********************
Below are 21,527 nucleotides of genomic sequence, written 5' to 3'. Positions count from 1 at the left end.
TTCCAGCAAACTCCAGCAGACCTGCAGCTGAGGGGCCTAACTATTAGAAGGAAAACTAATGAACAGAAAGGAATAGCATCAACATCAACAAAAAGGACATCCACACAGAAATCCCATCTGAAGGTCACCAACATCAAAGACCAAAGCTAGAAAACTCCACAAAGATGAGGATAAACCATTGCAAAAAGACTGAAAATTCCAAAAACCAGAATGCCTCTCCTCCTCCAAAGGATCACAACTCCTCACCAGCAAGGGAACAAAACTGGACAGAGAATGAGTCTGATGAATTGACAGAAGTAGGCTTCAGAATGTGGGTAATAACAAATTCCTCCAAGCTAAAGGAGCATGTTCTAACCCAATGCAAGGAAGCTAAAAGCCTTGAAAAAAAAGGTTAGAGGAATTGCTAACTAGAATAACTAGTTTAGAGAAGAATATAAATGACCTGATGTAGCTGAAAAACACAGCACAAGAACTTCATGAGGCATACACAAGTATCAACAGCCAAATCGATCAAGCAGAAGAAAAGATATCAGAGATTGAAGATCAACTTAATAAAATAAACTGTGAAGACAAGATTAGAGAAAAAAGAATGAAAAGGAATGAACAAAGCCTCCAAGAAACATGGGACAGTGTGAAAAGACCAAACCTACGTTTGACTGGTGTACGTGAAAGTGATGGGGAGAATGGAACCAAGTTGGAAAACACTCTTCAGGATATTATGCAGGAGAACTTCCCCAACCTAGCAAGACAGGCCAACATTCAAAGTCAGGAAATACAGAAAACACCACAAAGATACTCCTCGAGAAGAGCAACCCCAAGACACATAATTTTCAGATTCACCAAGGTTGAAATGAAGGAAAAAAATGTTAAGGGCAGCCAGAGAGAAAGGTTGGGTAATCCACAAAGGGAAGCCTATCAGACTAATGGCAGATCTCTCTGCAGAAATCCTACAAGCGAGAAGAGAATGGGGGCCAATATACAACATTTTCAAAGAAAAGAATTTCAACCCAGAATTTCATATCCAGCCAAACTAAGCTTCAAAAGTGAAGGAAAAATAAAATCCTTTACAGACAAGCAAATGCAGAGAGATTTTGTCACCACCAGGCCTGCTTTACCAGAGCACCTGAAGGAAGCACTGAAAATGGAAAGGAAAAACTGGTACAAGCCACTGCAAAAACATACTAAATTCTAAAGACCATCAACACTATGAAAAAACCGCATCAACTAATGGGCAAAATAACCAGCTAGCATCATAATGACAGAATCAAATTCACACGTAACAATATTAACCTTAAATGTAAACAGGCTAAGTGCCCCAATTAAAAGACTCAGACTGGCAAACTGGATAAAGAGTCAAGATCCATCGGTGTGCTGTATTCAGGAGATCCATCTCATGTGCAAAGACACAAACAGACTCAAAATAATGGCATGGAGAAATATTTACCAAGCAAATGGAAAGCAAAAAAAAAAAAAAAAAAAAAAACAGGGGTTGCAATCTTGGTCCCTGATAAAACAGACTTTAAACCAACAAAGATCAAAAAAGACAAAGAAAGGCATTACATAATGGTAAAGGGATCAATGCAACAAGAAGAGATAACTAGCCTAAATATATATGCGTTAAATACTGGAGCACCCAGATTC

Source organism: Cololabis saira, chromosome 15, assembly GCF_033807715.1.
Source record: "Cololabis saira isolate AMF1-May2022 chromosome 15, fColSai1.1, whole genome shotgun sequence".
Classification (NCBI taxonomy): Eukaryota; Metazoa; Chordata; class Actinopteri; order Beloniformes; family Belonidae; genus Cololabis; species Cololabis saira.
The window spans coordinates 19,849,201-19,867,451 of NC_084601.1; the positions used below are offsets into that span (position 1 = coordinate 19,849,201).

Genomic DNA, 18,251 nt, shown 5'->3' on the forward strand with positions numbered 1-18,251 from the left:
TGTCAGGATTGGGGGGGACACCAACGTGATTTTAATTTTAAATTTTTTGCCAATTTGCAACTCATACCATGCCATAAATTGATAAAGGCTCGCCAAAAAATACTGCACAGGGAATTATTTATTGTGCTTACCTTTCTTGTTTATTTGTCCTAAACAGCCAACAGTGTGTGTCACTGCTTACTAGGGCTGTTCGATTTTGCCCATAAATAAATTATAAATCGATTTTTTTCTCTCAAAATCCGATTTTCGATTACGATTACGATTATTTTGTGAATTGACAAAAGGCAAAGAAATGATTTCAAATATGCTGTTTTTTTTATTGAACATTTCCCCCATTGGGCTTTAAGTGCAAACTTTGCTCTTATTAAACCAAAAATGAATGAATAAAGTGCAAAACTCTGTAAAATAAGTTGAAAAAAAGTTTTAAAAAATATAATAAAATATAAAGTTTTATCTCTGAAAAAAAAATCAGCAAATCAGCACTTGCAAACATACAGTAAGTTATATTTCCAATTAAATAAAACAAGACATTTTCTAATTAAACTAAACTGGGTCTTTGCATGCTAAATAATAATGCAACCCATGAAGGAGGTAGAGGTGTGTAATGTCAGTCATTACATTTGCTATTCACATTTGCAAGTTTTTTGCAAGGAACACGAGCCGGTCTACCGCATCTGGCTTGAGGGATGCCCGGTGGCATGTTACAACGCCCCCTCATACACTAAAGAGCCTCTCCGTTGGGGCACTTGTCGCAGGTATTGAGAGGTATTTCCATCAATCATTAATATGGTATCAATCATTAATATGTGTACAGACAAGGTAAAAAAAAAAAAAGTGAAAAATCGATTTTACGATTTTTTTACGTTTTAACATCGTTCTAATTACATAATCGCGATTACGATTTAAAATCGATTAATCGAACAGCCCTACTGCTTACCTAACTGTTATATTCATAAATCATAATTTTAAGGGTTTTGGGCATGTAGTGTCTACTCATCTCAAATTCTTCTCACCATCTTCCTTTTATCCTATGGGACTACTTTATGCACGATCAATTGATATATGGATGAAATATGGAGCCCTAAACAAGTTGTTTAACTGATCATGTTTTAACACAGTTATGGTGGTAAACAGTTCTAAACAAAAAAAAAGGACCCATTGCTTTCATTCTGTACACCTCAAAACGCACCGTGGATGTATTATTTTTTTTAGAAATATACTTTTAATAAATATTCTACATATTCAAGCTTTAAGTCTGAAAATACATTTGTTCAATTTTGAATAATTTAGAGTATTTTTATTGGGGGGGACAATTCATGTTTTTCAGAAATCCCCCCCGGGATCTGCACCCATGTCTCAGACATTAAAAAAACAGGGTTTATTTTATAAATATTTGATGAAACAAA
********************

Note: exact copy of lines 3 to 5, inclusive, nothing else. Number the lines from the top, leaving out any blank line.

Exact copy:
Source organism: Cololabis saira, chromosome 15, assembly GCF_033807715.1.
Source record: "Cololabis saira isolate AMF1-May2022 chromosome 15, fColSai1.1, whole genome shotgun sequence".
Classification (NCBI taxonomy): Eukaryota; Metazoa; Chordata; class Actinopteri; order Beloniformes; family Belonidae; genus Cololabis; species Cololabis saira.